The Naked and Famous have broken out of New Zealand with a bang. Having consistently topped the charts in their native homeland, they eventually gathered greater worldwide recognition starting with their single, ‘Punching In A Dream’. The full length album eventually managed to travel across half the world, albeit a couple of months later with a even larger audience eager to see the outcome of their work. The end result will likely leave a lot of people surprised.
One of the songs that kick-started the bands journey, ‘Young Blood’ did so due to it’s overwhelmingly summer rhythms and a pace and lyrics reminiscent of a care free world. Parallels were quickly drawn with bands such as MGMT and ‘Punching In A Dream’ continues in the same vein, reinforcing their dream pop ideals, assisted by lead singer Alisa Xayalith’s soaring lyrics. Many would expect this successful formula to continue throughout the album, but there are only so many stand-out tracks you can make and unfortunately for the band this means a descent into slightly more tricky territory.
As the album moves on, there are some ever increasing darker undertones, which seem a world away from the happy-go-lucky songs of before. This is most pronounced when Frayed comes on after ‘Punching In A Dream’, which goes from breezy pop to an urgent alarm, with deeper guitars and drumbeats, and Xayalith’s voice transitions to a yell from a soft, innocent singing. This attempt to transition multiple styles is something of a hit-and-miss gamble; some may appreciate the variety, while others will be disappointed by lead tracks that concealed the band’s larger intentions. Throughout the album the synths become more prominent, but even then it is hard to say what direction the album goes in when each track seems to fit a different concept. Tracks like ‘Eyes’ can be compared to M83, whereas ‘The Sun’ would feel at home on a Hot Chip album. It’s all these alternate sounds which don’t fit any overall theme which many will find confusing and left wondering what to make of it all.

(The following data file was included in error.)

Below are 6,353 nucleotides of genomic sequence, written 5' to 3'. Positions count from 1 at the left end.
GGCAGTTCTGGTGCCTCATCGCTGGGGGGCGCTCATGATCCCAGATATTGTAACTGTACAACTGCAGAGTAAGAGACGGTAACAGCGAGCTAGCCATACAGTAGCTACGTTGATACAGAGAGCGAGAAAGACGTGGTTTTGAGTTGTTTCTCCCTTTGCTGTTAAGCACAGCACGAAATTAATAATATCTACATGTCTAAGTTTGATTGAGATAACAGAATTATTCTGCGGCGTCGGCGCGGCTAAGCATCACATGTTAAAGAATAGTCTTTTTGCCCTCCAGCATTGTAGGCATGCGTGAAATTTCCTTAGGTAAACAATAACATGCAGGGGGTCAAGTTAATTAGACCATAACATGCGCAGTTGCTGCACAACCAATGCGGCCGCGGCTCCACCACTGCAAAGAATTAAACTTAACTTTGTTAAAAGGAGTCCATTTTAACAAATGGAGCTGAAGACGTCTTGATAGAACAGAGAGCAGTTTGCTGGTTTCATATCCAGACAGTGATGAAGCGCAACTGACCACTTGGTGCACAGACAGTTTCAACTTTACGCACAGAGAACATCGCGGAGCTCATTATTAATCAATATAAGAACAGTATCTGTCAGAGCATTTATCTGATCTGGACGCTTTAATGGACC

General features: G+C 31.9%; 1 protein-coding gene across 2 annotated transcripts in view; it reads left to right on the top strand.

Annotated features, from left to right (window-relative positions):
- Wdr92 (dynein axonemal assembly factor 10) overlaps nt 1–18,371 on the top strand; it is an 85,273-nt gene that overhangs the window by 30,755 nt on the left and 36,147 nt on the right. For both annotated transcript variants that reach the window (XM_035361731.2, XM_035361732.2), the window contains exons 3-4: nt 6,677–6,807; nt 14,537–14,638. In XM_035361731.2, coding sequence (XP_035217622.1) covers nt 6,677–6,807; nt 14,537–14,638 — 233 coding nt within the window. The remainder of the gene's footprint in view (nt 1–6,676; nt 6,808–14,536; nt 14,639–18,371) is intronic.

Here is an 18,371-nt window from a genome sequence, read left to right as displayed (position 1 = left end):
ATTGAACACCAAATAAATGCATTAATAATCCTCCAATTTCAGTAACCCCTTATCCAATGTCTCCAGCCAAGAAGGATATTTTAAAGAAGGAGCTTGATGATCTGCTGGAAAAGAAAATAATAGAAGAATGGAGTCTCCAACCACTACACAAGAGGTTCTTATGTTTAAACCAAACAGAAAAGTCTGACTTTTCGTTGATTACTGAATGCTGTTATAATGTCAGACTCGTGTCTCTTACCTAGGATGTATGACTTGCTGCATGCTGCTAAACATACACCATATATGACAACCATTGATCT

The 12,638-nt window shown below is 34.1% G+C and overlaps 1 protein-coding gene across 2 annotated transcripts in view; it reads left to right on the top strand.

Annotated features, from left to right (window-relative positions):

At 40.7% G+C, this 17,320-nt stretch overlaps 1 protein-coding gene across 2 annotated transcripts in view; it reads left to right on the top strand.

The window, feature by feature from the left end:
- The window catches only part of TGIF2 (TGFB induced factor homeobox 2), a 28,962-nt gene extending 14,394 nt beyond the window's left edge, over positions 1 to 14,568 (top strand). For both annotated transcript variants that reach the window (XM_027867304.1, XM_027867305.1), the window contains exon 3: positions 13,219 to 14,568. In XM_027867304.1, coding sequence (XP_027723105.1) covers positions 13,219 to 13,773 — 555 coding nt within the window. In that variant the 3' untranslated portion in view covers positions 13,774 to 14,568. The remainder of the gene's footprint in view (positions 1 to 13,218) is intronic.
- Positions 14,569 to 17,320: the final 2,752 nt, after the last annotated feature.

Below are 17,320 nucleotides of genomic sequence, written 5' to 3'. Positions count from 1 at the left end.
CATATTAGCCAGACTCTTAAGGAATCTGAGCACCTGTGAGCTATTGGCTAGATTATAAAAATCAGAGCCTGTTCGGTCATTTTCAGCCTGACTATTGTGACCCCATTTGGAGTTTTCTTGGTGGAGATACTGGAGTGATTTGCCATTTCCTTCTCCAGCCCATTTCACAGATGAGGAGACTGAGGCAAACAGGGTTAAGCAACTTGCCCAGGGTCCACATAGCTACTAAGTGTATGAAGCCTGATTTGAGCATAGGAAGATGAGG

Passive Me, Aggressive You is therefore an album marred in contradictions. There is such a strong tempo change that it spawns quite a few different areas, but the band hasn’t been able to present this in a wholly convincing way. They’ve certainly tried, and full marks for experimentation, but their true success lies in enthralling melodies that will catch’s the listeners imagination and sense of rhythm.
Good: Some stand out singles that will get anyone dancing.
Bad: A lack of musical focus may put off some listeners